- Thirteen members of the Congress of Racial Equality (CORE) set off on a bus ride from Washington D.C. to New Orleans on May 4, 1961. These civil rights activists were testing a 1960 Supreme Court ruling that expanded anti-discrimination laws covering interstate travel to include facilities used by travelers. The Freedom Riders bravely entered segregated terminals, waiting rooms, restrooms and restaurants. They were met with harassment, violence, and even arrest.
Birmingham Campaign and Church Bombing, 1963
- The Birmingham Campaign was launched in 1963. Martin Luther King Jr. and other activists were soon jailed, but it was the participation of the children that advanced the momentum of the Birmingham movement. They marched alongside the adults and were taken to jail with them as well. Because the 16th St. Baptist Church was close to the downtown area, it was an ideal location to hold rallies and meetings. On Sunday morning, Sept. 15, 1963, dynamite planted by the Ku Klux Klan, exploded in the building. Under the fallen debris, the bodies of four girls were found. Denise McNair, Addie Mae Collins, Carole Robertson and Cynthia Wesley died because of the color of their skin. For more information check out 4 Little Girls / an HBO documentary film in association with 40 Acres and a Mule Filmworks production ; a Spike Lee Joint ; director, producer, Spike Lee ; producer, Sam Pollard. HBO Home Video, c1998. 1 VHS videocassette (102 min.) F334.B69 A24 1998 Videocassette: Features archival film footage, home photographs, comments by surviving family members, and interviews with local and national figures of the time.
- While residing in jail, the Reverend Dr. Martin Luther King Jr. wrote his famous "Letter from Birmingham City Jail" which later appeared in The Atlantic Monthly (under the title "The Negro Is Your Brother"), ...addressing a national audience that did not recognize his full rights of equality as a citizen and human being. A copy of the letter is available in the MSU Libraries Special Collections.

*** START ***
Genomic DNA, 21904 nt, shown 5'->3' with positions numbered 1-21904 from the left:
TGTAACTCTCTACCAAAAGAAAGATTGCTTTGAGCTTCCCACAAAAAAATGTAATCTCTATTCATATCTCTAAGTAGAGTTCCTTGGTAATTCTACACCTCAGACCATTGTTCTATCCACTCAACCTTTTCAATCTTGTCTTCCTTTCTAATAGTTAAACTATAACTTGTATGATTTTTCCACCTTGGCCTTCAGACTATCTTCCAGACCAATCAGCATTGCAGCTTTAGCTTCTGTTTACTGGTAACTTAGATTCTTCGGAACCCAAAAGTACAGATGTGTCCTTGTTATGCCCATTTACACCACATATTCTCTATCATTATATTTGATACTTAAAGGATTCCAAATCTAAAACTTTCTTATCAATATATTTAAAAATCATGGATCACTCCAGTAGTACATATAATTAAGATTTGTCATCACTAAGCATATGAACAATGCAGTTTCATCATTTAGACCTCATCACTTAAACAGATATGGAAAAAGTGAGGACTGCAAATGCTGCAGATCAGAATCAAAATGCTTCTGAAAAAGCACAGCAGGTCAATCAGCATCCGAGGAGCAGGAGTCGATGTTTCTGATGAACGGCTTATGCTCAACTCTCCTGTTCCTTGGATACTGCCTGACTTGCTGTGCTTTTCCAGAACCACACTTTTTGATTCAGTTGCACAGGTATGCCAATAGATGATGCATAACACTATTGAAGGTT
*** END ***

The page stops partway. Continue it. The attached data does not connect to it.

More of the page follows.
- prohibits sex-based pay differentials on jobs.
August 28, 1963 : Martin Luther King Jr. Delivers "I Have a Dream" in Washington, D.C.
- Thanks to the Power of TV and radio, Martin Luther King Jr's speech at the end of the March on Washington was broadcast around the world.
Civil Rights Act of 1964
- This act, signed into law by President Lyndon Johnson on July 2, 1964, prohibited discrimination in public places, provided for the integration of schools and other public facilities, and made employment discrimination illegal. This document was the most sweeping civil rights legislation since Reconstruction. Source : Our Documents . gov : 100 Milestone Documents of American History
Malcolm X Assassinated, 1965
- On Februry 21, 1965, Malcolm X was assassinated while speaking at a rally of the Organization of Afro-American Unity (OAAU) at the Audubon Ballroom in New York City. Malcolm X was a charismatic speaker and disciplined leader who quickly rose to prominence through his association with the Nation of Islam.
Bloody Sunday, 1965